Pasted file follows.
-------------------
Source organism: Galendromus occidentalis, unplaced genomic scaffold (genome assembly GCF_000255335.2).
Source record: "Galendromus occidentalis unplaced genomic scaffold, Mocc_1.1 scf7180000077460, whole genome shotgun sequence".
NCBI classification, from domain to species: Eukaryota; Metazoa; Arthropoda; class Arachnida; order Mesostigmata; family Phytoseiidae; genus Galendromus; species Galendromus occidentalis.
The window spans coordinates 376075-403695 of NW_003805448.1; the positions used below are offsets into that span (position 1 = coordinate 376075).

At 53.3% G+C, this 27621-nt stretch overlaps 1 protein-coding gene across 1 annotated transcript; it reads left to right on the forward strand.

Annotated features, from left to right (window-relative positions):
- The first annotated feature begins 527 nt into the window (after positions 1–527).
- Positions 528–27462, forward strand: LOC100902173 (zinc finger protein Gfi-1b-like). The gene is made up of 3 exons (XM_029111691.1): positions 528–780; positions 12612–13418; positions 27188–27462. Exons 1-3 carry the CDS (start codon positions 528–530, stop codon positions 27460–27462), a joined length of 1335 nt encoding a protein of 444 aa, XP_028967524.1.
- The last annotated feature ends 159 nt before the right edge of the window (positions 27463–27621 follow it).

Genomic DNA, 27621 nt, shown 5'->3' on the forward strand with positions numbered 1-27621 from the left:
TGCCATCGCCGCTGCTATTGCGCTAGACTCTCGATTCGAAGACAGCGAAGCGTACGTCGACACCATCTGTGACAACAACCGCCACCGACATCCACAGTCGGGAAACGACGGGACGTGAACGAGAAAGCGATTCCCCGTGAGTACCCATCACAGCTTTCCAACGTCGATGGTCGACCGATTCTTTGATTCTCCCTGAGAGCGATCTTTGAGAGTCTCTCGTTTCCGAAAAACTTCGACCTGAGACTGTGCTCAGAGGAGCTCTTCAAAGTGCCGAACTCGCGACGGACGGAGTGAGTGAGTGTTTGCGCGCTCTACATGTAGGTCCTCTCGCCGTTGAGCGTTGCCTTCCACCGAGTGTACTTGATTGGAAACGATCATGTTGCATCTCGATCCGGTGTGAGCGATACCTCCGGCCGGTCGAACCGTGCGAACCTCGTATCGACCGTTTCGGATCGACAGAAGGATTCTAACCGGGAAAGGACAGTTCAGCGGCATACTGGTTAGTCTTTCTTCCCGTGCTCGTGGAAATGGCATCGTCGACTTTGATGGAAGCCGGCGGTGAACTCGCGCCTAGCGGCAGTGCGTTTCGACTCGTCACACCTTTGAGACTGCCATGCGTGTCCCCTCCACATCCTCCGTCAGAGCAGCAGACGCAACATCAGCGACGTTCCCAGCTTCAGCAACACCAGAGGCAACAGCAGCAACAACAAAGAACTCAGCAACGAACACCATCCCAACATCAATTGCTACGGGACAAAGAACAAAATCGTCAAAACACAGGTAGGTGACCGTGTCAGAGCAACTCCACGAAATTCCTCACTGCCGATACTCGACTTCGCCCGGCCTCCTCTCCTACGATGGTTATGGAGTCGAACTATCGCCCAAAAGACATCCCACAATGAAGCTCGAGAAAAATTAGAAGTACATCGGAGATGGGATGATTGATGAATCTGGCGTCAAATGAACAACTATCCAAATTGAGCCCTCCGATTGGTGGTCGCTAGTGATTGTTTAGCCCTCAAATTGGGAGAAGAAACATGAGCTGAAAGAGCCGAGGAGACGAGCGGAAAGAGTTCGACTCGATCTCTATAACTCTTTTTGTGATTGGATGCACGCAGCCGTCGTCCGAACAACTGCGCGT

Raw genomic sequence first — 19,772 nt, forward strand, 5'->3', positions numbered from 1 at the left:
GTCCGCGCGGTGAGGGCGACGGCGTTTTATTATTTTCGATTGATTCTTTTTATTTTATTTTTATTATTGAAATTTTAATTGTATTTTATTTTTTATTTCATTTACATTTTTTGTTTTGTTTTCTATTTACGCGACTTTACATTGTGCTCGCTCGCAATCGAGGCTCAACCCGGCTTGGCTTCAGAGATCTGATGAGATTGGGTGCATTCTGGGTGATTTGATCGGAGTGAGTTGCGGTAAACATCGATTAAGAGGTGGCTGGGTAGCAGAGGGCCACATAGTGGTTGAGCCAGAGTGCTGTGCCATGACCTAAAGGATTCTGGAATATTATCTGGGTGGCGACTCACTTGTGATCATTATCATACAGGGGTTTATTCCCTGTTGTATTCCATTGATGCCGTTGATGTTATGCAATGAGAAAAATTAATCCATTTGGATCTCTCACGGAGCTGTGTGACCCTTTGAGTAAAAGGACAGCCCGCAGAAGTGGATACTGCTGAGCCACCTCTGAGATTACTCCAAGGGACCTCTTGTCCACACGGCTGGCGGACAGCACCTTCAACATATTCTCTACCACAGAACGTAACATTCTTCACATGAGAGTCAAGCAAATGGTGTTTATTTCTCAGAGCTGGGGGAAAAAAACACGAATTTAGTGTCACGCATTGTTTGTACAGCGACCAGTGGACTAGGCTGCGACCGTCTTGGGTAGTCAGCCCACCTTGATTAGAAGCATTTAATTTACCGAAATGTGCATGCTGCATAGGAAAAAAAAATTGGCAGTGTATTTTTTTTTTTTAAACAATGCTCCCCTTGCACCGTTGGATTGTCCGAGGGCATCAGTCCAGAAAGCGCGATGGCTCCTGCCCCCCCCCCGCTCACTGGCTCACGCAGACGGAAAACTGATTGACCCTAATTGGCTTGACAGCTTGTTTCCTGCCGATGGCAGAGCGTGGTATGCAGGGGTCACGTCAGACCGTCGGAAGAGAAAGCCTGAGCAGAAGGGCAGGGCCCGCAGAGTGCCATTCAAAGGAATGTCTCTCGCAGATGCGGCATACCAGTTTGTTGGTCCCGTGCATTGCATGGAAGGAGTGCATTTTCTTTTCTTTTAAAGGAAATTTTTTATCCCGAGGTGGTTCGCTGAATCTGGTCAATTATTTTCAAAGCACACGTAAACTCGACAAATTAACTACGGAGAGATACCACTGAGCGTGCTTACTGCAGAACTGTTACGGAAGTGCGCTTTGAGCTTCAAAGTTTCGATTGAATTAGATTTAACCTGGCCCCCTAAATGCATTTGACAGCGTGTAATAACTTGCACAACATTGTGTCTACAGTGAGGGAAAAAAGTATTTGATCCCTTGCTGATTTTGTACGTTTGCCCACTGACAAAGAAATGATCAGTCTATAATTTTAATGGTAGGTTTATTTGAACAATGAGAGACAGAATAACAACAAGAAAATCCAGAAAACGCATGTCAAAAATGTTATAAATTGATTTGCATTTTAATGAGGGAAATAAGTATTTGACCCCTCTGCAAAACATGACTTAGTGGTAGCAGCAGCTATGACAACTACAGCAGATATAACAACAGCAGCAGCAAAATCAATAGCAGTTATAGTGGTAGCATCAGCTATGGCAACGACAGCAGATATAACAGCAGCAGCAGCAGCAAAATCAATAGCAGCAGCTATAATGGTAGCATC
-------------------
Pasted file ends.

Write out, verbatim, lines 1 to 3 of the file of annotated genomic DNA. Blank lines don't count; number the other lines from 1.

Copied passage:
Source organism: Galendromus occidentalis, unplaced genomic scaffold (genome assembly GCF_000255335.2).
Source record: "Galendromus occidentalis unplaced genomic scaffold, Mocc_1.1 scf7180000077460, whole genome shotgun sequence".
NCBI classification, from domain to species: Eukaryota; Metazoa; Arthropoda; class Arachnida; order Mesostigmata; family Phytoseiidae; genus Galendromus; species Galendromus occidentalis.